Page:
[JURIST] In Monday's environmental law news, China's State Environmental Protection Administration (SEPA) [official website] has approved the resumption of 26 of the 30 large construction projects that were halted last month for failing to complete environmental impact statements before beginning. The initial halting was seen as a show of power by SEPA and its authority to enforce environmental regulations. The remaining 4 projects will likely continue once their reports are completed. AFP has the full story.
In other news,
- The Japanese Iron and Steel Federation [official website, in Japanese] has adopted a plan that would provide emission control technology to China's steel industry. Japan hopes to use its assistance to China as a credit to its own emissions reduction target under the Kyoto Protocol. AP has the full story.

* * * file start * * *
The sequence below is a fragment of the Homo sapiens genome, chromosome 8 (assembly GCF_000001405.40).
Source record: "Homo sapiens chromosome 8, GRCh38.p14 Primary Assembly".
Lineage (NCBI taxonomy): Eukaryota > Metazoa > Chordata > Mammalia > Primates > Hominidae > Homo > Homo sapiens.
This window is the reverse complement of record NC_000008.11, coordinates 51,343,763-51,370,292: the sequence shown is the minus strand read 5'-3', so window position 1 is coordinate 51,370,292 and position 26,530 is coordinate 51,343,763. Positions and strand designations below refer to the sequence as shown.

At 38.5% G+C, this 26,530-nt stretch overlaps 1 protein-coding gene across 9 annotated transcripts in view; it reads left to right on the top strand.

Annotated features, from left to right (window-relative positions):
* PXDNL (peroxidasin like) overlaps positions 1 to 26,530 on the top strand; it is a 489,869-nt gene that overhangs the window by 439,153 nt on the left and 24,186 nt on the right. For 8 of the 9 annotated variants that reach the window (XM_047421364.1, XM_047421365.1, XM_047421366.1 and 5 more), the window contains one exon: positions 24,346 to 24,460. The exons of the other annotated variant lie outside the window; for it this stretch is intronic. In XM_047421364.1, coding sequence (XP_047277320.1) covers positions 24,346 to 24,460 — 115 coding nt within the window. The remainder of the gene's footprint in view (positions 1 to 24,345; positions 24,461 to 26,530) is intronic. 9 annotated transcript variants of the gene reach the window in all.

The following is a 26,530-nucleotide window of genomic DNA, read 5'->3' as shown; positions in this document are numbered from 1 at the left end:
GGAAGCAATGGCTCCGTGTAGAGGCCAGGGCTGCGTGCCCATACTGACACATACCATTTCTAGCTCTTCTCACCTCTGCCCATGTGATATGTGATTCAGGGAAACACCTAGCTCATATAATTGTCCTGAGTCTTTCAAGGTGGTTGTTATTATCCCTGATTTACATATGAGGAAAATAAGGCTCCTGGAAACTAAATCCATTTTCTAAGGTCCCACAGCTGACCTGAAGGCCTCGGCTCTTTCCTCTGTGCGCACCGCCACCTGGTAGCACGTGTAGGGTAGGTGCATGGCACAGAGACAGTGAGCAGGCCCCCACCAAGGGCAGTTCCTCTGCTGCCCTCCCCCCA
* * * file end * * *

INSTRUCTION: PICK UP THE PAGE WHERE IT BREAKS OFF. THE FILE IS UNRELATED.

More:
- The US Department of Justice [official website] has charged the now-former manager of the Buenos Aires National Wildlife Refuge [official website] in Arizona with illegally moving the Chiricahua leopard frog [species profile], a threatened species, into the refuge. In 2003, Wayne Shifflett [personal statement on the events, PDF], a 38 year veteran of the US Fish and Wildlife Service [official website], assisted and authorized the relocation of the frog from the control of a university researcher into two of the refuge's ponds and a captive breeding facility. The frog had been present at the refuge until severe droughts dried up their habitat. Shifflett, who retired last year, has said he will pay the $3,500 fine [DOJ citation, PDF] for moving the frogs. Public Employees for Environmental Responsibility has more.